Everyone who studies type-2 diabetes agrees that it’s a lifestyle disease. And almost all agree that changing our lifestyle can drastically improve it.
However, the various approaches recommended are often complicated and difficult to follow.
But a new study just published in the journal BMJ takes things back to the basics and reveals the simplest way to manage type-2 diabetes naturally.
The glycemic index (GI) ranks foods according to the rate at which they elevate blood sugar. Since the problem for type-2 diabetes patients is rapidly skyrocketing blood sugar that they must try to keep constant, they are usually told that eating foods that elevate blood sugar slowly (low-GI foods) is the healthiest diet.
But the European Association for the Study of Diabetes (EASD) has not published updated diabetes guidelines for the past 15 years. During this time, a lot of new research has been published on the relationship between low-GI foods and diabetes.
As a result, these researchers decided to write an updated summary of the research, hoping that the EASD would use it to update their guidelines.
They surveyed studies published up to May 2021; all of the studies that qualified for their analysis had to run for at least three weeks and had to be randomized controlled trials, the gold standard of scientific research.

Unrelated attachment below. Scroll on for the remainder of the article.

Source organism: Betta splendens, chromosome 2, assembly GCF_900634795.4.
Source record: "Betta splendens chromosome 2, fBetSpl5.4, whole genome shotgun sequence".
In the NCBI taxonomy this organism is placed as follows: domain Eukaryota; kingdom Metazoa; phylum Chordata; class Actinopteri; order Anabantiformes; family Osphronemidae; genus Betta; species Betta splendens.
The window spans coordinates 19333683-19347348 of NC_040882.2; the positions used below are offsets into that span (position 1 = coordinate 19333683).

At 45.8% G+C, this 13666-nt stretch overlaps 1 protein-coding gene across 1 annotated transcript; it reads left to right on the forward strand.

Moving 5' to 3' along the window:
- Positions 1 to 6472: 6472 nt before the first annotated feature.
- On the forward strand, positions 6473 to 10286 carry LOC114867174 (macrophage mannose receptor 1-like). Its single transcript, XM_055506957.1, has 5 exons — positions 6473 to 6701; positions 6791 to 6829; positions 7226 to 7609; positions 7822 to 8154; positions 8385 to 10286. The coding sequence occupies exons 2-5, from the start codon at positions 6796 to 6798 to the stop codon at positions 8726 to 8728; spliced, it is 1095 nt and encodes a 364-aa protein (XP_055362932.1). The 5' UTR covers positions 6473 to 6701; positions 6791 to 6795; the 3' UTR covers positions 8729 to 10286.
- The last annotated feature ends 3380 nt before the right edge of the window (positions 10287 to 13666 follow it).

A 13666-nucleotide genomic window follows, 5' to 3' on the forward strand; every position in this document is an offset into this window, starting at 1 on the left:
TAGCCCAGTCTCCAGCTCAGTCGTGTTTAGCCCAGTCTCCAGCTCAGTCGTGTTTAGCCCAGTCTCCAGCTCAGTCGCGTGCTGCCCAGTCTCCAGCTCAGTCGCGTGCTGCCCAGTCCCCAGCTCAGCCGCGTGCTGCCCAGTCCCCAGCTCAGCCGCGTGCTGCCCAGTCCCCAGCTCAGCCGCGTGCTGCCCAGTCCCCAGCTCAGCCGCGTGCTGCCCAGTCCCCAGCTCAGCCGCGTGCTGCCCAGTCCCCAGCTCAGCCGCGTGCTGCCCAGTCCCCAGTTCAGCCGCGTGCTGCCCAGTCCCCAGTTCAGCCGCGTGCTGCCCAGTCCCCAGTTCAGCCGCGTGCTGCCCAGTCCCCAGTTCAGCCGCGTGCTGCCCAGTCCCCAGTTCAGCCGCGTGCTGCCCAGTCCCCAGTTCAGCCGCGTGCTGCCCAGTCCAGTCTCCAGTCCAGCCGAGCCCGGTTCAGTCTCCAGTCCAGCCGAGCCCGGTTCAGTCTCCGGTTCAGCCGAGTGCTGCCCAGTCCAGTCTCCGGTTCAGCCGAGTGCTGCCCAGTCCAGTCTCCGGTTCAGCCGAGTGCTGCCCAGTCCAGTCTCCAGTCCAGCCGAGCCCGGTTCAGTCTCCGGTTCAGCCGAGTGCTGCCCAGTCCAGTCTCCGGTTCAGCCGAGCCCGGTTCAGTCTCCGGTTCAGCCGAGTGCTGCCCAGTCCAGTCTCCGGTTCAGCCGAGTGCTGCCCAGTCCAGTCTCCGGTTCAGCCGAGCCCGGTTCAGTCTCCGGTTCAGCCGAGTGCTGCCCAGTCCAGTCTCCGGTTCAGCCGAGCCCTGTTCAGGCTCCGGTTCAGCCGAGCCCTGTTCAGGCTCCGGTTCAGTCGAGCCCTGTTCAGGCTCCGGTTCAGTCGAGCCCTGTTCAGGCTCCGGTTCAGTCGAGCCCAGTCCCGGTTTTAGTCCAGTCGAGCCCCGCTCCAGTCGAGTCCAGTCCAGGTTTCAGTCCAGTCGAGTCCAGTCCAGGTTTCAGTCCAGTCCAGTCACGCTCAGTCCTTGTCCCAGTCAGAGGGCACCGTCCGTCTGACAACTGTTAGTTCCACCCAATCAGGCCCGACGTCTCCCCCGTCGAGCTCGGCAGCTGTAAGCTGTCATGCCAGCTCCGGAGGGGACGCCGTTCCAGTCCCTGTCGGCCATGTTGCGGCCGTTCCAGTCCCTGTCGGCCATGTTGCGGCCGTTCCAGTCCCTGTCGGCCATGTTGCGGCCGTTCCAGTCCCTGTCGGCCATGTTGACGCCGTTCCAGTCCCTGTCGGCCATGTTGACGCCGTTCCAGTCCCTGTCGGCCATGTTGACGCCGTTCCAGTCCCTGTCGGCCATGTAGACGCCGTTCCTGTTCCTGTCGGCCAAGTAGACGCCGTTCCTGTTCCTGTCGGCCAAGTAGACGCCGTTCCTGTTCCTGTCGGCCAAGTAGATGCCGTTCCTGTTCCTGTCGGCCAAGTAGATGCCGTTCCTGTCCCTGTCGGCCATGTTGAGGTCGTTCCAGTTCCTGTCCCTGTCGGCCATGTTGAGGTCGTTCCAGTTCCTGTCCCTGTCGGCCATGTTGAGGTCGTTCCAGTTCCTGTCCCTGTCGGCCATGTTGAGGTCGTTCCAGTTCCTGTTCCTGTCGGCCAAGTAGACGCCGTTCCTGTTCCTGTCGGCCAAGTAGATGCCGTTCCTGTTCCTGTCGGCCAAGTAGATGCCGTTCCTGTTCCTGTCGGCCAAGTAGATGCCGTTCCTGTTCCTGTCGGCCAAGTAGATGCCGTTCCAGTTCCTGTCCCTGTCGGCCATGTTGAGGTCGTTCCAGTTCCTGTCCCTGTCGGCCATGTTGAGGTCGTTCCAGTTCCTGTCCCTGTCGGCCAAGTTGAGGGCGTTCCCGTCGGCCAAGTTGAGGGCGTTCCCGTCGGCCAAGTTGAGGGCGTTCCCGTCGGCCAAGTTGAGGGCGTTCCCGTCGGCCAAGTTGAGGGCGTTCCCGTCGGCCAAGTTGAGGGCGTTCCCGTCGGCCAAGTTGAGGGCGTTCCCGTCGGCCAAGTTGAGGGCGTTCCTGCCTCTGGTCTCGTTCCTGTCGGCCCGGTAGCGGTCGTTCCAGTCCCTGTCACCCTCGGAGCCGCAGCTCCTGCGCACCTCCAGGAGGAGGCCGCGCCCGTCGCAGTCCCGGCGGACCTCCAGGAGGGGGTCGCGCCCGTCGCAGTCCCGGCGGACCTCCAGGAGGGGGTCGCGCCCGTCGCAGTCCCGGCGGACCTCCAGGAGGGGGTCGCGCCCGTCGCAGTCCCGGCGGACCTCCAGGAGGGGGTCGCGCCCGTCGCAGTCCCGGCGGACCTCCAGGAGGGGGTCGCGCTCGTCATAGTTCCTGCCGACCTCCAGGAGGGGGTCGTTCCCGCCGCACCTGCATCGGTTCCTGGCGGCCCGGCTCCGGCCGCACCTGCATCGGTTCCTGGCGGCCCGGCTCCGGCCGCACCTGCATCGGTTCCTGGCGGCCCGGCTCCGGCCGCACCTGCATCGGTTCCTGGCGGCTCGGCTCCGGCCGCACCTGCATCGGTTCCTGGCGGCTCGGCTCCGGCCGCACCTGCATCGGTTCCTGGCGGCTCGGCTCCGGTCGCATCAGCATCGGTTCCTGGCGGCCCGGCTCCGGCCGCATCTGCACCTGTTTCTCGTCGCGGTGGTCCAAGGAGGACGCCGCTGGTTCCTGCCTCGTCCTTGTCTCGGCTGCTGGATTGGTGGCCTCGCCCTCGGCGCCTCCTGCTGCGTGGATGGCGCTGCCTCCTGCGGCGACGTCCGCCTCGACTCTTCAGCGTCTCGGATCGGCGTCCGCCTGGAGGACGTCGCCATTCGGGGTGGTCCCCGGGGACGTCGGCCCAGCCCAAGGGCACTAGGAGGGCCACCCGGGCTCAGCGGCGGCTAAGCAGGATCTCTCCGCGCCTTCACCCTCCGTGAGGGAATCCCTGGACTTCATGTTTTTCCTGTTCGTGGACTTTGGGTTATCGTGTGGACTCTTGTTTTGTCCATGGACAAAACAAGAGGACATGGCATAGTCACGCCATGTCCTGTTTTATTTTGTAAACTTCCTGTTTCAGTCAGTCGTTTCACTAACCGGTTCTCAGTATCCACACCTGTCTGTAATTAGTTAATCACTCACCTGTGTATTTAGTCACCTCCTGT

All of these studies investigated the effect of low-glycemic diets on blood sugar, fasting blood sugar, fasting insulin, cholesterol and other fats in the blood, body weight, body mass index, waist circumference, blood pressure, and inflammation. These can all indicate either good or poor blood sugar control in diabetics.
They surveyed 29 trials with 1,617 diabetic subjects who were mostly middle-aged and either overweight or obese.
Compared with high-GI diets, low-GI diets reduced the participants’ blood sugar, fasting blood sugar, LDL cholesterol, body weight, and inflammatory markers.
They seemed not to have an effect on blood insulin, HDL cholesterol, waist circumference, or blood pressure, although the researchers acknowledged that some studies on waist circumference did show a benefit.
So, low-GI foods are healthy for people with diabetes—but what makes a low-GI diet?
The index categorizes foods as low-GI (with a score below 55), medium-GI (with a score between 55 and 70), and high-GI (with a score above 70).
1. High-GI foods include potatoes, white wheat bread, whole wheat bread, white rice, rice crackers, cornflakes, instant oats, watermelon, most dried fruits. Anything with added sugar has a higher GI than it would have without sugar. For example, chocolate and ice cream have relatively low GI scores, but they are much lower without the added sugar.
2. Medium-GI foods include rye bread, brown rice, popcorn, couscous, millet, muesli, pineapples, sweet potatoes, pumpkins, and honey.
3. Low-GI foods include specialty grain bread, pasta (except rice pasta), legumes, lentils, all soya products, rolled oats, barley, apples, oranges, bananas, mangoes, dates, peaches, strawberries, carrots, milk, meat, and eggs.
So to manage type-2 diabetes, try to only include food with low or maybe medium GI levels, and avoid all foods with high GI levels.
The main problem with the low-GI approach is that it only manages type-2 diabetes—it doesn’t reverse it. To reverse type-2 diabetes, you need to tackle the underlying cause, using the three steps explained here…